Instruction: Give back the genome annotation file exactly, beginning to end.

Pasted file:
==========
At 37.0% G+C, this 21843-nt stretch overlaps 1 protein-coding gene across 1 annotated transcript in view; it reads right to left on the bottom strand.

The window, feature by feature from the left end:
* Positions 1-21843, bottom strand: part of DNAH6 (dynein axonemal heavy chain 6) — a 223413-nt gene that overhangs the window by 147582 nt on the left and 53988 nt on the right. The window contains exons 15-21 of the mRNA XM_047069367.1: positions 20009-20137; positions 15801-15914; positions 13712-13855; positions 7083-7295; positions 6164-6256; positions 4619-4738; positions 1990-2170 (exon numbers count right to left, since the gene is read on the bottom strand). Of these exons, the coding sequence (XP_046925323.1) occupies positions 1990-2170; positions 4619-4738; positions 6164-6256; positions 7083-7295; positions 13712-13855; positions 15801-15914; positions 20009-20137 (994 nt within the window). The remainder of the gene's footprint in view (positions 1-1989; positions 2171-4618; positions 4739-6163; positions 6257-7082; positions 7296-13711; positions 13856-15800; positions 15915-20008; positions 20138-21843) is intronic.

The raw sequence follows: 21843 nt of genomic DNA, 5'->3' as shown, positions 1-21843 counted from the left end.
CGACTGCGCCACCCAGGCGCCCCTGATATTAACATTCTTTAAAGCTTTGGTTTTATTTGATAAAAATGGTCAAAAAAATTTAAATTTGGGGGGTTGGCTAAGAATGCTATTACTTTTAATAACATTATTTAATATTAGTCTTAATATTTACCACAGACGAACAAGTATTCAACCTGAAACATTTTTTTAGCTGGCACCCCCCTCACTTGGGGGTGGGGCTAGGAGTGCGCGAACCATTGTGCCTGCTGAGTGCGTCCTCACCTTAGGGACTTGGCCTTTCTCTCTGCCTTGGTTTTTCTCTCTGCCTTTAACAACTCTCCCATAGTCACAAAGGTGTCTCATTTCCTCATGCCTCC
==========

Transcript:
At 37.0% G+C, this 21843-nt stretch overlaps 1 protein-coding gene across 1 annotated transcript in view; it reads right to left on the bottom strand.

The window, feature by feature from the left end:
* Positions 1-21843, bottom strand: part of DNAH6 (dynein axonemal heavy chain 6) — a 223413-nt gene that overhangs the window by 147582 nt on the left and 53988 nt on the right. The window contains exons 15-21 of the mRNA XM_047069367.1: positions 20009-20137; positions 15801-15914; positions 13712-13855; positions 7083-7295; positions 6164-6256; positions 4619-4738; positions 1990-2170 (exon numbers count right to left, since the gene is read on the bottom strand). Of these exons, the coding sequence (XP_046925323.1) occupies positions 1990-2170; positions 4619-4738; positions 6164-6256; positions 7083-7295; positions 13712-13855; positions 15801-15914; positions 20009-20137 (994 nt within the window). The remainder of the gene's footprint in view (positions 1-1989; positions 2171-4618; positions 4739-6163; positions 6257-7082; positions 7296-13711; positions 13856-15800; positions 15915-20008; positions 20138-21843) is intronic.

The raw sequence follows: 21843 nt of genomic DNA, 5'->3' as shown, positions 1-21843 counted from the left end.
CGACTGCGCCACCCAGGCGCCCCTGATATTAACATTCTTTAAAGCTTTGGTTTTATTTGATAAAAATGGTCAAAAAAATTTAAATTTGGGGGGTTGGCTAAGAATGCTATTACTTTTAATAACATTATTTAATATTAGTCTTAATATTTACCACAGACGAACAAGTATTCAACCTGAAACATTTTTTTAGCTGGCACCCCCCTCACTTGGGGGTGGGGCTAGGAGTGCGCGAACCATTGTGCCTGCTGAGTGCGTCCTCACCTTAGGGACTTGGCCTTTCTCTCTGCCTTGGTTTTTCTCTCTGCCTTTAACAACTCTCCCATAGTCACAAAGGTGTCTCATTTCCTCATGCCTCC